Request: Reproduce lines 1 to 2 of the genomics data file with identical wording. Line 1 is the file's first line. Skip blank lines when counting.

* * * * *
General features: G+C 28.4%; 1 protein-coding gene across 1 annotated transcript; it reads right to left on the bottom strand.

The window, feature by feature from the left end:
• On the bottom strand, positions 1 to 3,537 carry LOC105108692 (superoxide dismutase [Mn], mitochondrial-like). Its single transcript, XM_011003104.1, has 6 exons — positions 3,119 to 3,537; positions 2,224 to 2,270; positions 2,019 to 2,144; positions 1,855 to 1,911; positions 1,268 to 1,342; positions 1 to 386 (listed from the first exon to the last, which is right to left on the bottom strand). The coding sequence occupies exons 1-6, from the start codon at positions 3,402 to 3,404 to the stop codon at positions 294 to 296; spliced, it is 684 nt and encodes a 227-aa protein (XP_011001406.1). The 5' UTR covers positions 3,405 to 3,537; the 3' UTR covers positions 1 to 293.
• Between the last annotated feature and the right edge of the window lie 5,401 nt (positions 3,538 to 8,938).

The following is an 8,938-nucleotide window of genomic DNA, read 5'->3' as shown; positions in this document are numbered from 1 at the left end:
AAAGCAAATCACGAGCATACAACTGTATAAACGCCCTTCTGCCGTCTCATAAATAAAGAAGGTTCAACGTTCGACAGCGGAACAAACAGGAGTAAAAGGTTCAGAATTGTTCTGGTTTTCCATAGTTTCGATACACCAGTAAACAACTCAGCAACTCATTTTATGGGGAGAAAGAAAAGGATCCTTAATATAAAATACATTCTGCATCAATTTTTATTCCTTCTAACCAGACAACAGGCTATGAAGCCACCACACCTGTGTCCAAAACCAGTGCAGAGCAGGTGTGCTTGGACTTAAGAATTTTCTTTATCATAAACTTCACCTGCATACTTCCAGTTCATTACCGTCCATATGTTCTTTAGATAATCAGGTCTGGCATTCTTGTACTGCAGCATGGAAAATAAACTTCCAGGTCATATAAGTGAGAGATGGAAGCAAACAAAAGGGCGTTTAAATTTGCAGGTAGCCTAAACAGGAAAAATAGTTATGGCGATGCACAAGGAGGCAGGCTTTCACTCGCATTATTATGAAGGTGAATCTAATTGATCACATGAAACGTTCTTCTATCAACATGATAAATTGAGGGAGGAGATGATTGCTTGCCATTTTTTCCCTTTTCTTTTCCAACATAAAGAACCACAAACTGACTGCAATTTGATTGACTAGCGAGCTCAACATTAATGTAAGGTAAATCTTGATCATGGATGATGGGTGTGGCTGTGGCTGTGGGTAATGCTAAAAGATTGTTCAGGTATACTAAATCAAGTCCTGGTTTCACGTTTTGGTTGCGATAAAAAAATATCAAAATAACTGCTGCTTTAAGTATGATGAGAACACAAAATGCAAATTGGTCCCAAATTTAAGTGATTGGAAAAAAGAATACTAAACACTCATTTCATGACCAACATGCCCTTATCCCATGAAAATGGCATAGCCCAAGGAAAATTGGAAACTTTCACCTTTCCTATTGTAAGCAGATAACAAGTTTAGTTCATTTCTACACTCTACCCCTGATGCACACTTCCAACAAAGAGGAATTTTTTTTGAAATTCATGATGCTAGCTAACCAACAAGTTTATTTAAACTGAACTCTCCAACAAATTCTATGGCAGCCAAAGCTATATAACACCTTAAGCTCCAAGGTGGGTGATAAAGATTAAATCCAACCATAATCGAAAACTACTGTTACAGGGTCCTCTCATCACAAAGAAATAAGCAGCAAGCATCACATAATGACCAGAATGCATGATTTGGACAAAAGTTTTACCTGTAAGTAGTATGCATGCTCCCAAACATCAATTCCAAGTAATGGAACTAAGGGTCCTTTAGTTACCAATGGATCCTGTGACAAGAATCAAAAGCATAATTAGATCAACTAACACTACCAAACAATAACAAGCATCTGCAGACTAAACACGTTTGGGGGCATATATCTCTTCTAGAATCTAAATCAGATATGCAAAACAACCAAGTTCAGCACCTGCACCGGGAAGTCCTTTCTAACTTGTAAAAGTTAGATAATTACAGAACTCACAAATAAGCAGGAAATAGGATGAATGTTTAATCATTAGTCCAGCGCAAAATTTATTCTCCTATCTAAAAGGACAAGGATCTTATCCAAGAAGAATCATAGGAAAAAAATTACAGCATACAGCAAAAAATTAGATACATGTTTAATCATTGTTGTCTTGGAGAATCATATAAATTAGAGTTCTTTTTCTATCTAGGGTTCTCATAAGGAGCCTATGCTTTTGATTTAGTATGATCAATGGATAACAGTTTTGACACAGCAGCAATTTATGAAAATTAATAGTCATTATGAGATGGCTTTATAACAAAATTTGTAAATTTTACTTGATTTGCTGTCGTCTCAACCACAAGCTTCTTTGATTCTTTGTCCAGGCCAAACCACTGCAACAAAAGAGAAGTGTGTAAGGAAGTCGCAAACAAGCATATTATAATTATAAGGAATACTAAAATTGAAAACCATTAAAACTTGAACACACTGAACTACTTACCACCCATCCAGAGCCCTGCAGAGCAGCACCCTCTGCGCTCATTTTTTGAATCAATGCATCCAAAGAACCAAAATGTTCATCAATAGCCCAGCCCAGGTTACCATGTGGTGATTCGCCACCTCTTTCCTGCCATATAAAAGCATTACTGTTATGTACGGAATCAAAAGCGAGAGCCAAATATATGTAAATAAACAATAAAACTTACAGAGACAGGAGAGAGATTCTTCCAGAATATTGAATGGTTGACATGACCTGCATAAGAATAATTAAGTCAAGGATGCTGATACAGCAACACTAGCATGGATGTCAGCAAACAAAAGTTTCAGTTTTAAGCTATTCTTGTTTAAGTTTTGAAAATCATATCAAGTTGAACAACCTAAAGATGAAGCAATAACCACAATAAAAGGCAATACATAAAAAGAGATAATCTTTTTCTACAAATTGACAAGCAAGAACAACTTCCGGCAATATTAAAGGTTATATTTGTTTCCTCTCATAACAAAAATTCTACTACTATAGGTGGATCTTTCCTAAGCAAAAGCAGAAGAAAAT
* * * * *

General features: G+C 28.4%; 1 protein-coding gene across 1 annotated transcript; it reads right to left on the bottom strand.

The window, feature by feature from the left end: